October 17, 2012 3:25:29 AM
Scott Walters - firstname.lastname@example.org
SCOOBA -- Of all the football stadiums Nick Brassell thought he would one day play in, Sullivan-Windham Field was not on the list.
However, Brassell will be right there in uniform Thursday night when third-ranked East Mississippi Community College plays host to fifth-ranked Northwest Mississippi Community College.
The head-to-head battle for the North Division championship is slated for a 7 p.m. start in Scooba.
After causing waves in his freshman season as a two-way player at the University of Mississippi, a promising career took a turn in May when Brassell was declared academically ineligible for not passing the minimum number of credit hours needed to remain eligible.
Thus, Brassell had to find a new home for his football talents. EMCC was the program fortunate enough to get the call and more importantly willing to take the risk of helping the oft-troubled star.
"He has been a model citizen for us," EMCC fifth-year coach Buddy Stephens said. "He has gone to class and set an example. He has been everything we could have wanted."
Brassell has appeared in all seven games for EMCC (7-0 overall, 4-0 North Division), while making 26 catches for 349 yards, with four touchdowns.
The former South Panola High School star was once considered the biggest signee in the Ole Miss signing class. Now, he is thankful for a second chance.
"I have learned a lot this past year," Brassell said. "I learned to get my priorities straight. I just knew I had to come here and do what I had to do to get where I want to go.
"Being down here has helped me grow a lot as a football player and as a person."
While Stephens is pleased with Brassell's effort level, there is still that nature that is uniquely his. Rarely is Brassell separated from his portable music device. He has been seen many times dancing on the bench area.
"Sometimes, I think he really gets bored with the game," Stephens said. "He has all the God-gifted ability imaginable. He can be the best player on the field when he puts his heart and soul into it.
"I sometimes think he gets bored when it is a 42-0 game. I think the bigger our games get, the better he will play."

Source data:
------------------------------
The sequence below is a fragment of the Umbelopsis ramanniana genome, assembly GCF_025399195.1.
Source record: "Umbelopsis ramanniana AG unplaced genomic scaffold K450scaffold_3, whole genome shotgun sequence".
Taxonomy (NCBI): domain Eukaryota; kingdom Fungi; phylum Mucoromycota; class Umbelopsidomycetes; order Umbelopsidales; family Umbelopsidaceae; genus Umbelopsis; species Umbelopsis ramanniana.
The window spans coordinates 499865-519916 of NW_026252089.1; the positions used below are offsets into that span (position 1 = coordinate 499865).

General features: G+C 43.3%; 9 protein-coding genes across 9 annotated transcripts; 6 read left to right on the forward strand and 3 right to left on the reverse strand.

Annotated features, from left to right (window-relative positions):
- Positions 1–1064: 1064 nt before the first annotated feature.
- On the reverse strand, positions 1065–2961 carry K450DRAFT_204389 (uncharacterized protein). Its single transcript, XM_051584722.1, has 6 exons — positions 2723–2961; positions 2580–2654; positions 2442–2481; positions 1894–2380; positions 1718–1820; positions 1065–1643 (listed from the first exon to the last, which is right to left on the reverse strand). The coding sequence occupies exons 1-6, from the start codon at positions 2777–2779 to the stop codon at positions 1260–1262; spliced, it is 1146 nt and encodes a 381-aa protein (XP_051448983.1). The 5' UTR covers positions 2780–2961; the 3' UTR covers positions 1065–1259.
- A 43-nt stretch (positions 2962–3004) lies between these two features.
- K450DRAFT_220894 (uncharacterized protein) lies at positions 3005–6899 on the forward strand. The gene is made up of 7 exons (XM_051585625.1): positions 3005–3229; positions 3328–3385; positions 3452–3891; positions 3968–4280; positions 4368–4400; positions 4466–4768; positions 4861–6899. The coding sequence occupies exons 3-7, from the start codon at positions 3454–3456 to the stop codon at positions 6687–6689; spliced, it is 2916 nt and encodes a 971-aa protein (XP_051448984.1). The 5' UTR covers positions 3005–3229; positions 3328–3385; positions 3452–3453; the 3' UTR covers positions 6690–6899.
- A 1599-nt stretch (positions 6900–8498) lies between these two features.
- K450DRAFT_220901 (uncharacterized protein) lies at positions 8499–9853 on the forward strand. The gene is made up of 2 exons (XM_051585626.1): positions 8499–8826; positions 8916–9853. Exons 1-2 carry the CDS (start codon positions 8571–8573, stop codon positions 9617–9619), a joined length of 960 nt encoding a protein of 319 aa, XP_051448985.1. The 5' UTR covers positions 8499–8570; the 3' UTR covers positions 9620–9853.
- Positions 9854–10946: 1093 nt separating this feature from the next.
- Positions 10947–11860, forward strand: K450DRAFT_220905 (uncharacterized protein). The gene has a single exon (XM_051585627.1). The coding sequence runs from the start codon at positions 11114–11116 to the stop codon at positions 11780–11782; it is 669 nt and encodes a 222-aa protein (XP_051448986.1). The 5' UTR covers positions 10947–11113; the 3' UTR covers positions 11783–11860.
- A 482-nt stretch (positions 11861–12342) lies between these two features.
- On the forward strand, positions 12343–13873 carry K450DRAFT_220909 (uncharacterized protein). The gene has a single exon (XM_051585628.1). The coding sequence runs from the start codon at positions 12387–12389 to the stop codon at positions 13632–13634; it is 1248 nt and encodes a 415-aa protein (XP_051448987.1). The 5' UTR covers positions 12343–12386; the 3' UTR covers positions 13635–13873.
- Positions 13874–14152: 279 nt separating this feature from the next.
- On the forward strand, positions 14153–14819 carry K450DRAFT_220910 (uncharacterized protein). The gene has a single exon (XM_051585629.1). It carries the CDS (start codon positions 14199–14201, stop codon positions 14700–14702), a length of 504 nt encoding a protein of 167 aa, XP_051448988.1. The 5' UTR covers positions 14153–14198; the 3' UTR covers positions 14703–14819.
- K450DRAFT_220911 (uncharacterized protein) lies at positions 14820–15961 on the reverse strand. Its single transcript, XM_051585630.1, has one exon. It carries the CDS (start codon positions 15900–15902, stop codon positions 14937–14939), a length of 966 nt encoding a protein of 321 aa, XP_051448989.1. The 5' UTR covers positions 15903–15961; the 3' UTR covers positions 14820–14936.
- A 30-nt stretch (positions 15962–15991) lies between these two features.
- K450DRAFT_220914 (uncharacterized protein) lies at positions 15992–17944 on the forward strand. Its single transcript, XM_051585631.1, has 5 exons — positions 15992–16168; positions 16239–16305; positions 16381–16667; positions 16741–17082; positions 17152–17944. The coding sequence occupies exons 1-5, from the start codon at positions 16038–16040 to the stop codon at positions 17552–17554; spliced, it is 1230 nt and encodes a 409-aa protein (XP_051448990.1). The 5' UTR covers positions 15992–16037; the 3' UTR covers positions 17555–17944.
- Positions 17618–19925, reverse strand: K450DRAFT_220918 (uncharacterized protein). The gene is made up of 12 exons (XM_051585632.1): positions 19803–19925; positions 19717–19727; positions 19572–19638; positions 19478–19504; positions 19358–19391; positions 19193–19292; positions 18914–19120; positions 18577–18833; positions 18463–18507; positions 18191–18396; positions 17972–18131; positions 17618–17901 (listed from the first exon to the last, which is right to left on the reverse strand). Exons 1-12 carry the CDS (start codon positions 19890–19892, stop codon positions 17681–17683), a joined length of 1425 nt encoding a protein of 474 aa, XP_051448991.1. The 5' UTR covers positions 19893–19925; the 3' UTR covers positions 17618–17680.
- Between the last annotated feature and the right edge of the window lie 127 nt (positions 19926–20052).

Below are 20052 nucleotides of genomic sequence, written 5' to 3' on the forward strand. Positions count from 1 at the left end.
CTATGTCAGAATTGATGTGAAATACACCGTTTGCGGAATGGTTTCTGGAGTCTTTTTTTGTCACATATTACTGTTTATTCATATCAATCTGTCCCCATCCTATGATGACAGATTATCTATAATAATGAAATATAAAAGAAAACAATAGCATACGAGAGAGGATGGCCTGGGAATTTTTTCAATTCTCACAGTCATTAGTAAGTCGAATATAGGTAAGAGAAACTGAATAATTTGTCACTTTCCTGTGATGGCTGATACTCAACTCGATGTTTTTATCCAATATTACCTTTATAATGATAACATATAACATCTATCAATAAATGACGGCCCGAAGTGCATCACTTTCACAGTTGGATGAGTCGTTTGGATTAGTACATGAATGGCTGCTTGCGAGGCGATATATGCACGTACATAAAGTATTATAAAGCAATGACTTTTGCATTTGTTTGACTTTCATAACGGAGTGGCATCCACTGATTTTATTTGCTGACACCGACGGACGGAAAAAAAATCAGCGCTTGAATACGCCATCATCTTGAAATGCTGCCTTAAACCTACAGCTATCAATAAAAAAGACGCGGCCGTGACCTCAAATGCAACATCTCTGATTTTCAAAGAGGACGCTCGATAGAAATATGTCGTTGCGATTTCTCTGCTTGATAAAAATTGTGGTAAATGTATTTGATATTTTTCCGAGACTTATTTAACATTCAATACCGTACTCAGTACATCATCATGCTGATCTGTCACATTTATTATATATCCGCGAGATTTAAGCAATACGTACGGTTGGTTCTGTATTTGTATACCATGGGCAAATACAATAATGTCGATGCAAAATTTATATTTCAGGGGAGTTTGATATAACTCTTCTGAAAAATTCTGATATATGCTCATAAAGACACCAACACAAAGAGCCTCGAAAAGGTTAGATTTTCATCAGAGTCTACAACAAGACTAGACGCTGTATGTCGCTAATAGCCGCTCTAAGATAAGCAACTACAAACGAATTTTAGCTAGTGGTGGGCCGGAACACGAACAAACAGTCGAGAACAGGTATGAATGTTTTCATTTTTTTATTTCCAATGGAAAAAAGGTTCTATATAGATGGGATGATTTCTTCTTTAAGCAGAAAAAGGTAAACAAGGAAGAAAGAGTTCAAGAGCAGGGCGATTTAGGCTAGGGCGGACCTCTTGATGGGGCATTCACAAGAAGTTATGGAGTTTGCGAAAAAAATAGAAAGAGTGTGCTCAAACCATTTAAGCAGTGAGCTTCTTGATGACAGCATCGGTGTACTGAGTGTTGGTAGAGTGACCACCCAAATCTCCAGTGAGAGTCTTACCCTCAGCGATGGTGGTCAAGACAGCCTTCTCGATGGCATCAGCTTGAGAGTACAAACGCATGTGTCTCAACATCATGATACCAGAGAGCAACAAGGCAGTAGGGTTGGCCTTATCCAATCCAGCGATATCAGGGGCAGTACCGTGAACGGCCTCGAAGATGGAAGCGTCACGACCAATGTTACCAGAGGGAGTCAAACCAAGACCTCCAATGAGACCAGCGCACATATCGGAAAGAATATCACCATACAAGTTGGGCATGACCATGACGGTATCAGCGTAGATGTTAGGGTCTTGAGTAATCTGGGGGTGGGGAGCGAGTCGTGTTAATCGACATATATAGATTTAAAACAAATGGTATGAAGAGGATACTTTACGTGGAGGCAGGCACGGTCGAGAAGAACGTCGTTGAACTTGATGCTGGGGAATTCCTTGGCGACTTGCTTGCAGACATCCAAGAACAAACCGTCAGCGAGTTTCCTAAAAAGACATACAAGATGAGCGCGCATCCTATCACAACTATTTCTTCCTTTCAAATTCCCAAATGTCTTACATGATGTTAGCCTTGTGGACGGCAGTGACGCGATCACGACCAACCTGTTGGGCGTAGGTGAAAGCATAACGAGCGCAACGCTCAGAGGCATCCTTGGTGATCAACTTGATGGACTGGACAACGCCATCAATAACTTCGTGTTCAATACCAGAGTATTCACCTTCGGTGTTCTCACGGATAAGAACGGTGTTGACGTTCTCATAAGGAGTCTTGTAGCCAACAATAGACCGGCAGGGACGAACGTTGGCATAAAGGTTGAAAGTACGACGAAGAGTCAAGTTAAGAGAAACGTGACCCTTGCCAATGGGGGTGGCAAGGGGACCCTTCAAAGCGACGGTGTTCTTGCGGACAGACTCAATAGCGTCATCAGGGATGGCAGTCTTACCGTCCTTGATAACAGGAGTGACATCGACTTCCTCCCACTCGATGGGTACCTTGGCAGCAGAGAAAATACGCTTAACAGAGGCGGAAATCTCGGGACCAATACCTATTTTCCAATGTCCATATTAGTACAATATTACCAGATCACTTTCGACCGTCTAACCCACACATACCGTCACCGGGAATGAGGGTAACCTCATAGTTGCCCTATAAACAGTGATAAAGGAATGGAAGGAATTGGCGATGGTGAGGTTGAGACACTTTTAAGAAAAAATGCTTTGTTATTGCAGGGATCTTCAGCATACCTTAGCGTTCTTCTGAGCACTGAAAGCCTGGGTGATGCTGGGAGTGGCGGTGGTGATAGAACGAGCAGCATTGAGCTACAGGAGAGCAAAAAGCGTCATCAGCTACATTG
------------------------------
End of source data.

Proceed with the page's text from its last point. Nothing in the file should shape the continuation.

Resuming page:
Perhaps the switch will be thrown Thursday night.
EMCC will risk its 19-game win streak against a fellow unbeaten. Northwest (6-0, 5-0) gave EMCC its biggest scare during last season's national championship run, before backing down in a 45-42 defeat in Senatobia.
"The thing about our team is its focus level," Brassell said. "Every week, teams give us their best shot, because this team won the championship last year.
"We just have to stay focused and take it one game at a time all the way to another championship."
EMCC's offense has remained a work in progress most of the season. While workhorse running back Rodriguez Moore returned, quarterback Quez Johnson is a first-year starter and four of the team's top five receivers are also new.
"The main thing about the offense is how everybody has bonded together real well," Brassell said. "One player feeds off another. That is what I like about being here. The team chemistry is good.
"We did not have that at Ole Miss."
While Brassell has seen a different set of opponents this season, he has been impressed by what he has seen from Mississippi junior college football, considered by many to be the nation's best.
"In my opinion, Mississippi football is the best," Brassell said. "They are a lot of great athletes. They are all hungry to get to the next level. I understand it. I know what it takes to get there.
"I have enjoyed this season because I played against a bunch of guys I played against in high school."
After Brassell's time came to an abrupt end in Oxford, he reached out to EMCC associate head coach William Jones to see if there was a chance to he could relocate to Scooba.
EMCC had made the initial offer to Brassell long before he settled in on the Division I radar.
"I always kept a strong relationship with Coach Jones," Brassell said. "He opened my eyes and my family's eyes to what type of opportunity I could have here. I trusted him. I told him I would come down here and try to help them out for a season."
Brassell has worked exceedingly hard to keep his academics in order. He plans this initial run through the MACJC North Division to simply be a pit stop to bigger and better things, including a return to the bright lights of big-time Division I football.
"In the end, football is still football," Brassell said. "In a lot of ways this is just like being at Ole Miss. You still have to prepare each week and you have to sacrifice for the good of the team.
"This is a lot more similar than most people think. I am really surrounded by some outstanding playmakers here. In some ways, this may be a better situation."
Scott is sports copy editor and reporter